Philpot asks to have federal indictment thrown out
By Teresa Auch Schultz firstname.lastname@example.org August 16, 2012 9:51AM
Updated: September 18, 2012 6:15AM
Ignorance is bliss.
Or as former Lake County Clerk Thomas Philpot sees it, ignorance is an acquittal.
Just five days before his criminal trial is scheduled to start, Philpot, who now serves as the Lake County coroner, has filed a motion to dismiss federal charges claiming he illegally took money while he was Lake County clerk that he was not supposed to receive without the Lake County Council’s approval, which federal prosecutors claim he didn’t have.
The motion says that not only did Philpot not know about this requirement or that the council never approved the payment but that federal prosecutors purposely misled a federal grand jury about these and other facts in the case.
“The government knew that a Grand Jury presented with accurate information about Philpot would be unlikely to return an indictment,” the motion says. “So it altered its evidence in order to obtain an indictment of Mr. Philpot. Numerous items of false and misleading evidence were presented to the Grand Jury.”
The indictment, which was filed last September, charges that from 2004 to 2009, Philpot paid himself a total $24,702 from a state and federal incentive fund paid to county employees who help collect child support payments. Indiana law requires elected officials to have the permission of their fiscal body, which in this case is the Lake County Council, take payments from the fund.
Philpot argues throughout his motion to dismiss that he never knew about the law, which he calls obscure, and that he couldn’t have known the County Council never gave its permission because he rarely attended its meetings.
Philpot also filed another motion Wednesday evening, arguing that the government had no evidence to prove that Philpot knew he wasn’t supposed to take the money.
“While the materials are utterly devoid of evidence necessary to establish the requisite criminal knowledge and intent, we expect to adduce ample evidence of Mr. Philpot’s good faith,” the filing says.
The motion also points to his steps to seek legal advice in 2008 — four years after he first started taking the payments — from the clerk’s attorney, David Saks, who said in a letter that the funds in question for 2007 had been approved by the Lake County Council and thus were permissible.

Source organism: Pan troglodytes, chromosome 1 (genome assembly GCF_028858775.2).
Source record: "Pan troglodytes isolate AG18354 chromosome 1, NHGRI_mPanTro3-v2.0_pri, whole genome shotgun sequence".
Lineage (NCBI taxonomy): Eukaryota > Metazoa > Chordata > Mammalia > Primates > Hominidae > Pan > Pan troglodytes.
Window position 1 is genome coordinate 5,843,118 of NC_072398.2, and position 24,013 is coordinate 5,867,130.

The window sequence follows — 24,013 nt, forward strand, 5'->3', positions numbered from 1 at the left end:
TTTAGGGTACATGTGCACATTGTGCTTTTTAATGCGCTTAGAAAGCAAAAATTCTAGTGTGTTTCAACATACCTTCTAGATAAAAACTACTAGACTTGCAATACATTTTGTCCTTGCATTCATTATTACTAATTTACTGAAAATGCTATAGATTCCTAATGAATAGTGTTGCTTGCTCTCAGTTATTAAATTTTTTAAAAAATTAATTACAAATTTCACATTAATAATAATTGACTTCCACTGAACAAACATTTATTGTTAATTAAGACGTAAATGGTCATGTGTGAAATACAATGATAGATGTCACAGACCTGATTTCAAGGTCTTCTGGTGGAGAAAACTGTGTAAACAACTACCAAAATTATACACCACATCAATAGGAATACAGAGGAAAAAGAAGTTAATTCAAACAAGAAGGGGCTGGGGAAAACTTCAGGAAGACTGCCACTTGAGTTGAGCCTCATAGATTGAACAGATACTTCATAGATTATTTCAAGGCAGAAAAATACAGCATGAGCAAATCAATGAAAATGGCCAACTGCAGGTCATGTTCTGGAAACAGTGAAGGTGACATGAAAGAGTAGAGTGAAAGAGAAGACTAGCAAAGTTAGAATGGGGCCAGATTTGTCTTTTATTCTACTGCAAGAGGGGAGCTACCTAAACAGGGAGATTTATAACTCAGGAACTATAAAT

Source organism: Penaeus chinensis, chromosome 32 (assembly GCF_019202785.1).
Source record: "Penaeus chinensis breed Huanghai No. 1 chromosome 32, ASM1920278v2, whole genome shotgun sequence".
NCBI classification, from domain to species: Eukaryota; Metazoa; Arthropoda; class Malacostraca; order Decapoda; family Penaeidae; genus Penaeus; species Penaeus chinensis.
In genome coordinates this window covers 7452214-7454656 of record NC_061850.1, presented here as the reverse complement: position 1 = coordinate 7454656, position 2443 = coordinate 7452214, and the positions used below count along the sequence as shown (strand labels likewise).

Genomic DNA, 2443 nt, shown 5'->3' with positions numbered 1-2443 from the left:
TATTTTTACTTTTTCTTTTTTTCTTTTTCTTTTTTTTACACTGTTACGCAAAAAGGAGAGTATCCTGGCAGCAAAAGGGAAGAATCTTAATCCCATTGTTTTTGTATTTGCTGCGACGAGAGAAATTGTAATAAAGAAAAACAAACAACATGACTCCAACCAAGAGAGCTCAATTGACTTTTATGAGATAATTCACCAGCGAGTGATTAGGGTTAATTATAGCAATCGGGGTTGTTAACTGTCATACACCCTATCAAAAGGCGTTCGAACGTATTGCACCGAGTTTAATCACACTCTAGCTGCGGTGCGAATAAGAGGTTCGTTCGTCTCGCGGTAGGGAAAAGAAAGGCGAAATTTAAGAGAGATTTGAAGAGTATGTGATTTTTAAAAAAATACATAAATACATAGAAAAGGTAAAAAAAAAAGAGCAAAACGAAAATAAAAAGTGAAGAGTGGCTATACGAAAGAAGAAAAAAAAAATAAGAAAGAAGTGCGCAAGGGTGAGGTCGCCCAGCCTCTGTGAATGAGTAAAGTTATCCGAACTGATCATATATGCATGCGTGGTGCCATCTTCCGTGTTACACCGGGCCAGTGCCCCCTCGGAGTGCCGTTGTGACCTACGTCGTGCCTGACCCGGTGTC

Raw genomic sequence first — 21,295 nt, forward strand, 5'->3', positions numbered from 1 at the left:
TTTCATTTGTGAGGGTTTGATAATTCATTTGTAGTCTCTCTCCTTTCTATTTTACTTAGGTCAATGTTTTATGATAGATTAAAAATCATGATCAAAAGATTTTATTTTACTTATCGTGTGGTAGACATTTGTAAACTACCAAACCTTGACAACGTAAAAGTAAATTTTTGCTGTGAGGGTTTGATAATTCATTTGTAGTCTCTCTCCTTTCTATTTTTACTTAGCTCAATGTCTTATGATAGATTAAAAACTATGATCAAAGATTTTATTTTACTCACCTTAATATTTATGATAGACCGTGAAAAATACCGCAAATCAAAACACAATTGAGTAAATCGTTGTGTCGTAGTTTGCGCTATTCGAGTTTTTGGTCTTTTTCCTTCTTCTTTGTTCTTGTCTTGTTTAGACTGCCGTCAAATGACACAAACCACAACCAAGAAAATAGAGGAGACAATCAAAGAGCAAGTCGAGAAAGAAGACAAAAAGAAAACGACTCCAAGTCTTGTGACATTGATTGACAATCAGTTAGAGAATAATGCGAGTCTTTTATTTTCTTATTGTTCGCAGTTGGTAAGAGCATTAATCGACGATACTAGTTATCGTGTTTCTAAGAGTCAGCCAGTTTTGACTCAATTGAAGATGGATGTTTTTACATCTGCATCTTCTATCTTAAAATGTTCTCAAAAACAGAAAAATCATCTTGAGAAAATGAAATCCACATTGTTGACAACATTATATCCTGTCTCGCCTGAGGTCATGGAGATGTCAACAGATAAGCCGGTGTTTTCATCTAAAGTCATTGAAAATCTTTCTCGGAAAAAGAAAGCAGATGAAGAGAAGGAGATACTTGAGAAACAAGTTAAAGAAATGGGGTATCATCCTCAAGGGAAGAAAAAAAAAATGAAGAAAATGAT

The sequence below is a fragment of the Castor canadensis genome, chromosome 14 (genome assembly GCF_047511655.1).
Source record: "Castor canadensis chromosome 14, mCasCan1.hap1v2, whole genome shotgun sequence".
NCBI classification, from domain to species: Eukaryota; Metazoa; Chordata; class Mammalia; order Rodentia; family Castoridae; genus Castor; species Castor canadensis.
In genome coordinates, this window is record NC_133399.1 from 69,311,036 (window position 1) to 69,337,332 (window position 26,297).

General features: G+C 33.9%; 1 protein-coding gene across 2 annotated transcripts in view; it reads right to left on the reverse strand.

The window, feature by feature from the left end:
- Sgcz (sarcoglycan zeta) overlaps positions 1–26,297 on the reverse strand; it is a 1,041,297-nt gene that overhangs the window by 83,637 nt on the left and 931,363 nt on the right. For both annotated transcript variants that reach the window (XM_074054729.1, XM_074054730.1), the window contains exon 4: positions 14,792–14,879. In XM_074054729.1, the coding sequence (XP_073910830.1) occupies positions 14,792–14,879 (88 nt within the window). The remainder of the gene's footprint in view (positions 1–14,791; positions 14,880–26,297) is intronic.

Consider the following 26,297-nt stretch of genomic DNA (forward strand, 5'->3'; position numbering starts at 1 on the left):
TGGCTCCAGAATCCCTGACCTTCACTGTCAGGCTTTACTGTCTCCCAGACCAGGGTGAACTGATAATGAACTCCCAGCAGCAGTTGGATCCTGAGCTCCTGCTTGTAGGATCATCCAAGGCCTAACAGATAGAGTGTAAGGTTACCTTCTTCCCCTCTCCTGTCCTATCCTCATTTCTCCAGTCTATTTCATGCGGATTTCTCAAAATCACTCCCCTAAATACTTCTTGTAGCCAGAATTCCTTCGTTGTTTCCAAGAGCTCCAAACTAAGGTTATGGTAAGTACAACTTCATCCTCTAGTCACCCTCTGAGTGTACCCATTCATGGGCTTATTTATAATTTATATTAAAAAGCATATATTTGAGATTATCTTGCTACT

When the question arose again two years later after a report by the Post-Tribune, Philpot sought the legal opinion of the County Council’s attorney, John Dull, who informed Philpot he did not have the permission of the council.
Philpot argues in the motion to dismiss that the grand jury never heard about him seeking legal advice from Dull, something else that federal attorneys hid from them.
However, federal attorneys say in their own motion, filed Wednesday evening, that any evidence regarding Dull’s legal opinion is not relevant to the case because it came after the period, 2004 to 2009, named in the indictment. The government’s motion asks that that evidence not be allowed at the trial.
Philpot: FBI agent lied
Philpot’s motion to dismiss also claims that when the possibility of the payments was first brought to his attention in 2004 by his deputy, Sandra Radoja, he asked her to find out if it was legal. Radoja then asked a state employee, the motion says, who never mentioned the requirement for elected officials.
However, Philpot claims an FBI agent lied to the grand jury about this and claimed Radoja was not clear in previous testimony about what she told Philpot.
The motion also disputes testimony by the FBI agent claiming that no state official had any duty to check that Philpot had the legal authority to take the payments. It says that the Lake County auditor should have checked.
It also notes that both the auditor and two members of the Lake County Board of Commissioners signed off on all the checks Philpot received from the fund.
Philpot also argues that prosecutors should have told the grand jury he returned the money after news of it came out in the Post-Tribune.
The motion says the federal government didn’t even start investigating the case until Philpot admitted in public he erred in taking the money and paid it back. However, Philpot’s admission came after the Post-Tribune’s report, which U.S. Attorney David Capp has said helped spark the investigation.
The motion to dismiss says the defense did not get the evidence from the grand jury hearings until earlier this month.
It is unclear what the motion means for Philpot’s trial, which is scheduled to start Monday morning with jury selection at the U.S. District Court in Hammond.